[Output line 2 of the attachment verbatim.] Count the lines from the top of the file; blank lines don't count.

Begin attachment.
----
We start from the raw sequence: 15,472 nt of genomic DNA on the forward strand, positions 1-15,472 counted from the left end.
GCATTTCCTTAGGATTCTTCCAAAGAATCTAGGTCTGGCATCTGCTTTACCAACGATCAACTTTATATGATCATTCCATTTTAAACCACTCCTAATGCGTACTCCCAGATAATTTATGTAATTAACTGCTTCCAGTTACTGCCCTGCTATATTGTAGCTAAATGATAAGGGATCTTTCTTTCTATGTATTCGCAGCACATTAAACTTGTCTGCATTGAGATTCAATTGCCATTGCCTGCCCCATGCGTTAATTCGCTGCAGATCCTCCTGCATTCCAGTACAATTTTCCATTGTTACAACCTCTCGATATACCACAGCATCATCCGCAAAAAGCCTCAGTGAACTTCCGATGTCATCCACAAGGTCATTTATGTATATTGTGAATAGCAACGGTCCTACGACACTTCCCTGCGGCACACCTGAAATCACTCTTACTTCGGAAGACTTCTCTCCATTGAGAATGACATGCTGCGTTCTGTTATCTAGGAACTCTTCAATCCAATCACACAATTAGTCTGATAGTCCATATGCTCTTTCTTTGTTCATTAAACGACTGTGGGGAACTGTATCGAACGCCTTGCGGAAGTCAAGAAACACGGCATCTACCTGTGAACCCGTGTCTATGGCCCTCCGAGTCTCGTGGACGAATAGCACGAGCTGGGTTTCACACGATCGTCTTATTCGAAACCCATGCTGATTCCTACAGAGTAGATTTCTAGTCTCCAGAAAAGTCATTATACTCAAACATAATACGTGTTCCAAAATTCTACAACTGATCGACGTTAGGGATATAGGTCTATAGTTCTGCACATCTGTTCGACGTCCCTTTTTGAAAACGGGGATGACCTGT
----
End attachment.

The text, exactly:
GCATTTCCTTAGGATTCTTCCAAAGAATCTAGGTCTGGCATCTGCTTTACCAACGATCAACTTTATATGATCATTCCATTTTAAACCACTCCTAATGCGTACTCCCAGATAATTTATGTAATTAACTGCTTCCAGTTACTGCCCTGCTATATTGTAGCTAAATGATAAGGGATCTTTCTTTCTATGTATTCGCAGCACATTAAACTTGTCTGCATTGAGATTCAATTGCCATTGCCTGCCCCATGCGTTAATTCGCTGCAGATCCTCCTGCATTCCAGTACAATTTTCCATTGTTACAACCTCTCGATATACCACAGCATCATCCGCAAAAAGCCTCAGTGAACTTCCGATGTCATCCACAAGGTCATTTATGTATATTGTGAATAGCAACGGTCCTACGACACTTCCCTGCGGCACACCTGAAATCACTCTTACTTCGGAAGACTTCTCTCCATTGAGAATGACATGCTGCGTTCTGTTATCTAGGAACTCTTCAATCCAATCACACAATTAGTCTGATAGTCCATATGCTCTTTCTTTGTTCATTAAACGACTGTGGGGAACTGTATCGAACGCCTTGCGGAAGTCAAGAAACACGGCATCTACCTGTGAACCCGTGTCTATGGCCCTCCGAGTCTCGTGGACGAATAGCACGAGCTGGGTTTCACACGATCGTCTTATTCGAAACCCATGCTGATTCCTACAGAGTAGATTTCTAGTCTCCAGAAAAGTCATTATACTCAAACATAATACGTGTTCCAAAATTCTACAACTGATCGACGTTAGGGATATAGGTCTATAGTTCTGCACATCTGTTCGACGTCCCTTTTTGAAAACGGGGATGACCTGT